Figures from the Office for National Statistics (ONS) indicate that economic growth in the UK was already grinding to a halt even before the pandemic hit. In the three months to February the economy grew by just 0.1%. Worse, during February the economy actually shrank by 0.1%, long before lockdown. The ONS says that 29% of firms have cut staff (Sharon Marris, ‘Coronavirus: GDP figures show UK economy was struggling before COVID-19 lockdown’, Sky News, 9 April 2020).
Now that factories are closing and the service industries are paralysed, the Office for Budget Responsibility (OBR) warns that UK gross domestic product (GDP) could plunge by 35% between April and June, with the unemployment level rocketing by more than 2 million people if lockdown continues (Richard Partington, ‘Education hit hardest as coronavirus batters UK economy’, The Guardian, 15 April 2020). (As ever these figures are a gross understatement, discounting as they always do the shadow army of unemployed conveniently shelved as ‘economically inactive’). Already over a span of just three weeks 1.2 million people have claimed Universal Credit.
With even the IMF admitting that global capitalism is heading for the worst slump since the 1930s, the biggest news on the industrial front is the bare fact that there is precious little industry happening.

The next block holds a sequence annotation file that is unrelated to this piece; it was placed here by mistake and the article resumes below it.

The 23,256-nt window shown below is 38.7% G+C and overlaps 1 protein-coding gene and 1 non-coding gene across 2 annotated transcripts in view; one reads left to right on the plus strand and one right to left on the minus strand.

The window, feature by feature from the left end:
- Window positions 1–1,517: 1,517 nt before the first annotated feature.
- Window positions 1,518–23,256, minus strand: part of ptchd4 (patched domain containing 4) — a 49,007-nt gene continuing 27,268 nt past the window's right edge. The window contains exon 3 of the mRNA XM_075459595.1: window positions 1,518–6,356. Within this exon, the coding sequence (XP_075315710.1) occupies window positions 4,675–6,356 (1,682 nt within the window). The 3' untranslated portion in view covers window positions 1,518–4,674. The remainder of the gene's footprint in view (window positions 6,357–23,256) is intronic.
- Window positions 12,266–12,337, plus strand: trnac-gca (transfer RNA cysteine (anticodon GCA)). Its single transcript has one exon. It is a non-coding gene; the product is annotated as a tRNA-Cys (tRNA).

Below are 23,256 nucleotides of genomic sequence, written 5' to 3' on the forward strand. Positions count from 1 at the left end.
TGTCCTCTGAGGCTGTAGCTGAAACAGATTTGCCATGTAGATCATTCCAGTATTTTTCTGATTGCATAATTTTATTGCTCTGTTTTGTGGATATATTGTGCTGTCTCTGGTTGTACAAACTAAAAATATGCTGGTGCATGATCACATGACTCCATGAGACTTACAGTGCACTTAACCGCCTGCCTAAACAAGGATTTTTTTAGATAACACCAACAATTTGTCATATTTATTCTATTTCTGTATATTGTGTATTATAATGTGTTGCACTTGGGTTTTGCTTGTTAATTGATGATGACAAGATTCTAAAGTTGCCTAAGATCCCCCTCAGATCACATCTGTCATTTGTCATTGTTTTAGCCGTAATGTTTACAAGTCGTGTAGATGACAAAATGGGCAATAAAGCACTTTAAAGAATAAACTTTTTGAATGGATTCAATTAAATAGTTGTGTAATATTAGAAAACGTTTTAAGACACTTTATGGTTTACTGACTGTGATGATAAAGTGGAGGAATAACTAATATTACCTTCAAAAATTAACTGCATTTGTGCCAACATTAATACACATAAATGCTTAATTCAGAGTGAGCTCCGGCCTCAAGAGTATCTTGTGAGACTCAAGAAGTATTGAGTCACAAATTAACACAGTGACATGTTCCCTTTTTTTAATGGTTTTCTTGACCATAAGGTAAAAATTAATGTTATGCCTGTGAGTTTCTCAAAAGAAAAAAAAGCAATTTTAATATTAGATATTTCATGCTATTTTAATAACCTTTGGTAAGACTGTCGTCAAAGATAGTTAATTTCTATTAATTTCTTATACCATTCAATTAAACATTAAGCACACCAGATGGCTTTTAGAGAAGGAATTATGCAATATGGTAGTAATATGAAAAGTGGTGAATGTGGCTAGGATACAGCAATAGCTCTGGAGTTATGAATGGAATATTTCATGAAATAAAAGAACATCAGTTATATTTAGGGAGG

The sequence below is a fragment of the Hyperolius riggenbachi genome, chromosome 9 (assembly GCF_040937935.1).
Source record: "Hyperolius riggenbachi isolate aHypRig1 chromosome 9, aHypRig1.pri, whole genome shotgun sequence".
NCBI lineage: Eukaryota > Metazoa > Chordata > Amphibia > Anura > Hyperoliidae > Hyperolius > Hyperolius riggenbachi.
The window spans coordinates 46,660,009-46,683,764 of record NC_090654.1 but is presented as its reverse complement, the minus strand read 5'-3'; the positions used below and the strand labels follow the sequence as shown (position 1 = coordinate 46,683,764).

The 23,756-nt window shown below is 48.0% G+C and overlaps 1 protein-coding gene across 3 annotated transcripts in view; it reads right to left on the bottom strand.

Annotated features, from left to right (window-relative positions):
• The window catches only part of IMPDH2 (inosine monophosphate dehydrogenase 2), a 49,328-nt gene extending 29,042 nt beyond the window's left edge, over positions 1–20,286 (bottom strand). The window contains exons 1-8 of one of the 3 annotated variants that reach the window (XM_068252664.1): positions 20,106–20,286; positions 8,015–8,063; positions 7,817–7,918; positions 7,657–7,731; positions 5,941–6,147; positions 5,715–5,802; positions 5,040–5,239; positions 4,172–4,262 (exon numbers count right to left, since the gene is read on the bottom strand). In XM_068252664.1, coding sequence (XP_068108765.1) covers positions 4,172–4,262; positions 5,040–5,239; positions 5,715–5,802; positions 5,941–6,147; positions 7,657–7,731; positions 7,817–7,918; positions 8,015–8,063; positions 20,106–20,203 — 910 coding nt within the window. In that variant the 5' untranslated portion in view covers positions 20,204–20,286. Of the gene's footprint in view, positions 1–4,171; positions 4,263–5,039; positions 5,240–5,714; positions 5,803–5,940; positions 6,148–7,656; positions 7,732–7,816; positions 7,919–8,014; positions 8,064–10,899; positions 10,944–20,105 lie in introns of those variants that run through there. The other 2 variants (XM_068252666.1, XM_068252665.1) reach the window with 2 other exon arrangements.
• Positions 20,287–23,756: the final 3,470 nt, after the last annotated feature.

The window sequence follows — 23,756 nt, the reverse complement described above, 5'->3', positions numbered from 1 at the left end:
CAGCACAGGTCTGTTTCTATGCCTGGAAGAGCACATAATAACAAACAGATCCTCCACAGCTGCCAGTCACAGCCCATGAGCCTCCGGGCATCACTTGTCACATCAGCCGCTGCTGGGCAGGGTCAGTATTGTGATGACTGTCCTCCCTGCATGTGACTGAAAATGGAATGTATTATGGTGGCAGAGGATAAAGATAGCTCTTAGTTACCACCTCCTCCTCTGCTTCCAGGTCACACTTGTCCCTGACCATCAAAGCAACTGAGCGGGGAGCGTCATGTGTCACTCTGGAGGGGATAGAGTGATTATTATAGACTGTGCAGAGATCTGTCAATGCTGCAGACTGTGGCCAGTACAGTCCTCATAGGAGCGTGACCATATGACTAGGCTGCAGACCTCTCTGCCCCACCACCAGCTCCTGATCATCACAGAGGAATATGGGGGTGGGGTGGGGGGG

Workers bear the brunt
The scandal of health and social workers obliged to repurpose dustbin bags to serve as personal protective equipment (PPE), meanwhile being given penny lectures by government ministers advising them to make do with what they have got until the next cargo of facemasks gets off some Turkish runway, has rightly grabbed headlines and sparked a bewildered and angry response from the general public. The mounting death toll of nurses and care workers, now in excess of 80, undoubtedly accelerated by the failure of the government to deliver on its oft-repeated promises that it will ‘do whatever it takes’ to deal successfully with Covid-19, is shaking some deep-rooted illusions about the state as the guardian of the people’s welfare. And when ministers seek to excuse their inability to organise something so basic as the sourcing and distribution of facemasks by wailing that global demand is outstripping supply, they are merely confirming that, under the anarchy of capitalist commodity production, people’s most desperate needs are routinely subordinated to the profit motive. Is a wealthy industrial country like Britain really incapable of manufacturing what is so urgently required? But whilst China and Cuba are able to mobilise workers and resources in such a way as to prioritise the welfare of the people, capitalism can only shrug and blame the bad market weather.